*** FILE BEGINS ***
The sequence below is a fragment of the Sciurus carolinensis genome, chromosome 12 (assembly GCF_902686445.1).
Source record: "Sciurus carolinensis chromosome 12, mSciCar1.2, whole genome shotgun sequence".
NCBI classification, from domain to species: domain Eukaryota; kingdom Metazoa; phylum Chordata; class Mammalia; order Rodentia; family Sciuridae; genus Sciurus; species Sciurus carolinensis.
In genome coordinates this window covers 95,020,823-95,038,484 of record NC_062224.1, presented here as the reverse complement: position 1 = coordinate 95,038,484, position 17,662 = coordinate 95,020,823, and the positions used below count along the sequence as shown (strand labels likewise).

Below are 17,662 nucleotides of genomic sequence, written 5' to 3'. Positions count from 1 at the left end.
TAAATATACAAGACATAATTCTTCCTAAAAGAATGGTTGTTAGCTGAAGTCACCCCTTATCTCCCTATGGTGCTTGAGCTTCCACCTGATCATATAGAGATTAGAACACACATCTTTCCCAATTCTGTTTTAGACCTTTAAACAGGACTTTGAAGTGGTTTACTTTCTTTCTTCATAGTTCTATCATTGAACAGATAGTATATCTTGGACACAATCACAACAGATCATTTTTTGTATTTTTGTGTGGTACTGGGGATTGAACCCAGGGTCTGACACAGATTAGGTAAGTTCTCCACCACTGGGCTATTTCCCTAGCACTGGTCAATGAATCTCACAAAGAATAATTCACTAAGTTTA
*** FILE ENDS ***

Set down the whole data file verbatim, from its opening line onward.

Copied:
The sequence below is a fragment of the Sciurus carolinensis genome, chromosome 12 (assembly GCF_902686445.1).
Source record: "Sciurus carolinensis chromosome 12, mSciCar1.2, whole genome shotgun sequence".
NCBI classification, from domain to species: domain Eukaryota; kingdom Metazoa; phylum Chordata; class Mammalia; order Rodentia; family Sciuridae; genus Sciurus; species Sciurus carolinensis.
In genome coordinates this window covers 95,020,823-95,038,484 of record NC_062224.1, presented here as the reverse complement: position 1 = coordinate 95,038,484, position 17,662 = coordinate 95,020,823, and the positions used below count along the sequence as shown (strand labels likewise).

Below are 17,662 nucleotides of genomic sequence, written 5' to 3'. Positions count from 1 at the left end.
TAAATATACAAGACATAATTCTTCCTAAAAGAATGGTTGTTAGCTGAAGTCACCCCTTATCTCCCTATGGTGCTTGAGCTTCCACCTGATCATATAGAGATTAGAACACACATCTTTCCCAATTCTGTTTTAGACCTTTAAACAGGACTTTGAAGTGGTTTACTTTCTTTCTTCATAGTTCTATCATTGAACAGATAGTATATCTTGGACACAATCACAACAGATCATTTTTTGTATTTTTGTGTGGTACTGGGGATTGAACCCAGGGTCTGACACAGATTAGGTAAGTTCTCCACCACTGGGCTATTTCCCTAGCACTGGTCAATGAATCTCACAAAGAATAATTCACTAAGTTTA